When we talk about the public spaces of a city, we are talking about the character of the city itself. The city’s ability to foster meaningful community relationships and individual fulfilment is dependent on its very structure. As students, many of us are living in small, rented apartments, or full family homes. And so, we lobby for student centres and are aggrieved by confusing library opening hours. But more than that, we instinctively recognise the need for meeting spaces that allow us to feel not only safe, but welcome. Throughout the pandemic, many of us bemoaned Portobello’s fences, the closure of public parks, and the monetary requirement for social outings in pubs and cafes at a time of great social deprivation. We know that public spaces offer immense benefits to mental and physical health; they bond and bridge communities and allow for political and social mobilisation. These benefits are only achieved through the creation of comforting, freely-accessible space.
It can be further proposed that the power structures and common cultures within a region are reflected in the organisation, planning and use of public spaces. Ben Rogers argues that dynamic, accessible and welcome urban spaces nurture communities that have greater levels of equality and contentment. Communities flourish under physical structures which are designed for them. It’s easy to see public places for simply their practical benefits — a place to play, eat, run — or their aesthetic, environmental, or economic value. This view of public space is true to some extent, but it disregards the most important contribution they make; space is where we draw a more deep-rooted sense of belonging. Due to differing functions of public space, and their importance for community development, public spaces need an ability to cater to the individualised needs and desires of specific communities. It is because of this that urban designers have started to champion the idea of “placemaking”. Placemaking refers to its theoretical concept and its application to community planning. It centres around the needs of a community, and encourages “crowd-sourced” collective reimagination of public space. In this way, public spaces are not dictated by “top-down” approaches but by the “bottom-up” creativity and ingenuity of evolving social and cultural communities. While this proposes a more radical re-imagination of community locations, it is also important to note that welcoming atmospheres and easy accessibility are necessary conditions for public space to achieve its full value and support its community. The use of public spaces cannot be fully realised without welcoming and easy access.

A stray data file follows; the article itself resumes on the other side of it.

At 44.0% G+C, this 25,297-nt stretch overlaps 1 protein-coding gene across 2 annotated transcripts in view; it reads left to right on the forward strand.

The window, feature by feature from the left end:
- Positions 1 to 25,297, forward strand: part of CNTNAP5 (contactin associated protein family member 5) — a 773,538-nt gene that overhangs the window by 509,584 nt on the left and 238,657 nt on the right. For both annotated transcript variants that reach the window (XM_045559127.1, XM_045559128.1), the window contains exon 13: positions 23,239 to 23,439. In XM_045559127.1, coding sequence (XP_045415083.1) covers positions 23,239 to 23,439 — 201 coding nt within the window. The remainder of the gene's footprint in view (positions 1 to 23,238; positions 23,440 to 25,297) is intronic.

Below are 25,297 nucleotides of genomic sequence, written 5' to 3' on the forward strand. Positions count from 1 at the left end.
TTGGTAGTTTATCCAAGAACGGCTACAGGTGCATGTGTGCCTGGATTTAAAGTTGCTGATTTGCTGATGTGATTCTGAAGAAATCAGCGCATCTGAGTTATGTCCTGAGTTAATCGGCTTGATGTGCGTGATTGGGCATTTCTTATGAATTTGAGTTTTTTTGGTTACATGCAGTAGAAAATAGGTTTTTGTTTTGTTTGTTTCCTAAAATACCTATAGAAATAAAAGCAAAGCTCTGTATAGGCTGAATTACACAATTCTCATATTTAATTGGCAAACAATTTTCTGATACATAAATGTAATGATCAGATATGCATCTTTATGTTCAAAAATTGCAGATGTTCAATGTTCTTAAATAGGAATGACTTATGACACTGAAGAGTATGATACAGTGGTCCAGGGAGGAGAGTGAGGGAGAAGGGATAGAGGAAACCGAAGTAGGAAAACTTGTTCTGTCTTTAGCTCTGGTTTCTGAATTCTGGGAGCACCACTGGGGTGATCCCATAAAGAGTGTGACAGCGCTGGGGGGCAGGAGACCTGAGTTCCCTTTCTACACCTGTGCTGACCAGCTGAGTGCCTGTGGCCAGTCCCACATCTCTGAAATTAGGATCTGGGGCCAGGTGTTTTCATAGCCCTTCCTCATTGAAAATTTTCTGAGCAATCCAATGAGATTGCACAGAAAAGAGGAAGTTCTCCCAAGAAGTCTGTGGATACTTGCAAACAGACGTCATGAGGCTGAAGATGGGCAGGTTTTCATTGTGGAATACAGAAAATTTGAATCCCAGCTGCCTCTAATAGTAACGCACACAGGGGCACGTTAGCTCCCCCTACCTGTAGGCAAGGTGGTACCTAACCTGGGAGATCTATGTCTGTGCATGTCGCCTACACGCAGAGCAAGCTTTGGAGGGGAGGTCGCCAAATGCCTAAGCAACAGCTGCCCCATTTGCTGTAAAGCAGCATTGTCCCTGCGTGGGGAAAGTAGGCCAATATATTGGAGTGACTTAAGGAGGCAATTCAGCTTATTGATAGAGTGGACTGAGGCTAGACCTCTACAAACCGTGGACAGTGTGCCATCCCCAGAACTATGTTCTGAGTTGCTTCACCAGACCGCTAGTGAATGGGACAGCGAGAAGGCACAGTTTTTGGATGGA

It is against this backdrop that Trinity’s relationship to Dublin City becomes troubling. When the rest of the city is flush with commuters and parties, Trinity is often quiet. And sometimes, Trinity actually locks up. Empty pathways, cricket pitch grass you’re not allowed to tread on, overheads you’re not allowed to shelter under. This, of course, has been exaggerated by COVID-19, where College has been accessible to staff & students only — but the sentiment predates it. Trinity is physically walled in, with only a few narrow entrances; it attracts wealth and then pigeons it between cold gates.
“Trinity is both intimately connected with Dublin and seemingly hovering above it.”
Trinity is both intimately connected with Dublin and seemingly hovering above it. I felt isolated from it when younger and yet eager to gain access to something that seemed (at least a little bit) unattainable or exclusive. And when I started attending in my teens, I quickly became furious about its inaccessibility, the wealth I encountered, and the inequity that Trinity perpetuated both internally and on a global and national scale. Physical access to Trinity is an important determinant of wider public perception of the college, something a college that often claims to fight elitism should care about. Beyond that, it is also simply something the people of Dublin deserve.
For a public space to thrive, one must consider its links to surrounding areas, such as through open and accessible pedestrian entrances, as well as strong disability access. Trinity’s sense of community, sociability and connectedness to the city’s community could be strengthened through public events and cultural activities.
“When my nanny asks me ‘Is Trinity open?’ I say ‘only to students’ (and, now, tourists). This process is a formal declaration and institutionalisation of what was already implicitly enshrined in our social codes.”
Over the past year, however, while attending this ghost college, I have started to recognise something greater. When I enter campus, I scan my personalised student card and step out of bustling Nassau Street into empty Fellows Square. When my nanny asks me “Is Trinity open?” I say “only to students” (and, now, tourists). This process is a formal declaration and institutionalisation of what was already implicitly enshrined in our social codes. We have access to something others don’t. In fact, our access to this is only valuable specifically because it is exclusive. As students in higher education, we derive our value from the necessary exclusion of others.
As we look towards a return to an “open” and “in-person” campus for students, College must not just prioritise access for paying tourists. We must be cognisant of this physical manifestation of institutional privilege. Trinity is a college, yes; but it is also a place.